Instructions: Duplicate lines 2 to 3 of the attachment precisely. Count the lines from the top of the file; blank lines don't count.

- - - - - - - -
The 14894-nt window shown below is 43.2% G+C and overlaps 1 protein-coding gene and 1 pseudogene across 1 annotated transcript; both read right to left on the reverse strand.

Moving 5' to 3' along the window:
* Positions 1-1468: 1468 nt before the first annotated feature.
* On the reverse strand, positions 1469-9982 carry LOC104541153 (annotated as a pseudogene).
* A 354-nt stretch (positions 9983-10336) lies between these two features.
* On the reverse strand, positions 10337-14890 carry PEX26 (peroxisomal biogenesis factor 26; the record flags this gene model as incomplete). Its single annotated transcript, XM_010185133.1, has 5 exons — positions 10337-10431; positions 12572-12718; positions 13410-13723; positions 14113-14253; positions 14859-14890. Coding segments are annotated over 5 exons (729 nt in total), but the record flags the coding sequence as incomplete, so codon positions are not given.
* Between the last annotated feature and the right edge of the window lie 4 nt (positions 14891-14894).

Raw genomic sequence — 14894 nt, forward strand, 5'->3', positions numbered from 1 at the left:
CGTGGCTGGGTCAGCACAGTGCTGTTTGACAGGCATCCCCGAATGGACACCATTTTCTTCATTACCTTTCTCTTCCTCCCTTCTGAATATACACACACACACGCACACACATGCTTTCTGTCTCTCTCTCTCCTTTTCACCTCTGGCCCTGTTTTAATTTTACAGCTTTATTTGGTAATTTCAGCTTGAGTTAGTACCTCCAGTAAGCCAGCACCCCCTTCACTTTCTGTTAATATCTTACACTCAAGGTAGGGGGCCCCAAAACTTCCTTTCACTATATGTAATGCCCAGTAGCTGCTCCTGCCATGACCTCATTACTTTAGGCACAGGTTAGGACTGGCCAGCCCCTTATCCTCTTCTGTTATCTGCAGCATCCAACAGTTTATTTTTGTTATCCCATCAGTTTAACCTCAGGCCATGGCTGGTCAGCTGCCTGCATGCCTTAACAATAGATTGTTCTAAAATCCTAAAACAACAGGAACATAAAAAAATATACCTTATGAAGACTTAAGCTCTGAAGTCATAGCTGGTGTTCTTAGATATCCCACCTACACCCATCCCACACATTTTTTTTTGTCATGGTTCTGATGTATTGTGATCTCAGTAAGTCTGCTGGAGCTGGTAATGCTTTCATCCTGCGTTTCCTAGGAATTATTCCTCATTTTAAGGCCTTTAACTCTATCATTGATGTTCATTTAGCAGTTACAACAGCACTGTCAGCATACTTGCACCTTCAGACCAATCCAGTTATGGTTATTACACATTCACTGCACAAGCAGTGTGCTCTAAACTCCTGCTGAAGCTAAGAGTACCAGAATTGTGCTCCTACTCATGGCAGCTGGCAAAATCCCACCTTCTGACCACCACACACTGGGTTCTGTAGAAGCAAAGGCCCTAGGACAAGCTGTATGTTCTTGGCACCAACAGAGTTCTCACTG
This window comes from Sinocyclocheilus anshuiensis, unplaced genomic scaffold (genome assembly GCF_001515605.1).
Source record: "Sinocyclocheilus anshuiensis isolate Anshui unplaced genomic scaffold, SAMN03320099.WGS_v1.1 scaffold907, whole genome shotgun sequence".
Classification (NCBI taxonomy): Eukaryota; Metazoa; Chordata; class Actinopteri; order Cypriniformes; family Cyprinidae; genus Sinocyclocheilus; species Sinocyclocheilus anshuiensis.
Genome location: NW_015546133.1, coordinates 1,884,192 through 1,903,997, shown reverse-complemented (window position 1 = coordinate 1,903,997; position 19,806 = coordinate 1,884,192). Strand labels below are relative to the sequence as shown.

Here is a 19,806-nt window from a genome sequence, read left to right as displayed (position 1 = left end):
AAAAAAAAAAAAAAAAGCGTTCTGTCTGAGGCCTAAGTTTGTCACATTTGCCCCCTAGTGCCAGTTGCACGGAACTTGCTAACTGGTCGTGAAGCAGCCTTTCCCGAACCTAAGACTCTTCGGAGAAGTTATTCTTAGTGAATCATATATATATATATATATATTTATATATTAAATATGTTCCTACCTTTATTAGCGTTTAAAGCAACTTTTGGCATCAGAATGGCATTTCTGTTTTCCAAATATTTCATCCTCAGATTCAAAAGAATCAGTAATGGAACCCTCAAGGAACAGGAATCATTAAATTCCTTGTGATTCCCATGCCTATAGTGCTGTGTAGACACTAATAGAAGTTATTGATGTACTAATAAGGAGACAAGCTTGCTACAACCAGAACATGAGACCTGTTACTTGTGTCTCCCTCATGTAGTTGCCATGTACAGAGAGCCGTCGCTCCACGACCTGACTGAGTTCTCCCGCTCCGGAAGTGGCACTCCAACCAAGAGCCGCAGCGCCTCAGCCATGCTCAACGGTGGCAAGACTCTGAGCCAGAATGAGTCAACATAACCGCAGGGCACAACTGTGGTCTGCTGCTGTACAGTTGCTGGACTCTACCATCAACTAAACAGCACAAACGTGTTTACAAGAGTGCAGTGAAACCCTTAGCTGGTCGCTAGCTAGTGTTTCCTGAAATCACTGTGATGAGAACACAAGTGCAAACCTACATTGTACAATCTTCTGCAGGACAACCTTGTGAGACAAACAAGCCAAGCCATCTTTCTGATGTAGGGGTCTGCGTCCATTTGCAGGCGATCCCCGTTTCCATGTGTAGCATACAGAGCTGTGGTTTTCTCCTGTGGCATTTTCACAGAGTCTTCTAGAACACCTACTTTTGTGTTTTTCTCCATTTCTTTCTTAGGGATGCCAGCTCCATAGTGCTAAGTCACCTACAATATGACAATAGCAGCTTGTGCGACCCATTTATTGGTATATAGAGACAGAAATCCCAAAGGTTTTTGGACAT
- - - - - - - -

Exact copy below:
Moving 5' to 3' along the window:
* Positions 1-1468: 1468 nt before the first annotated feature.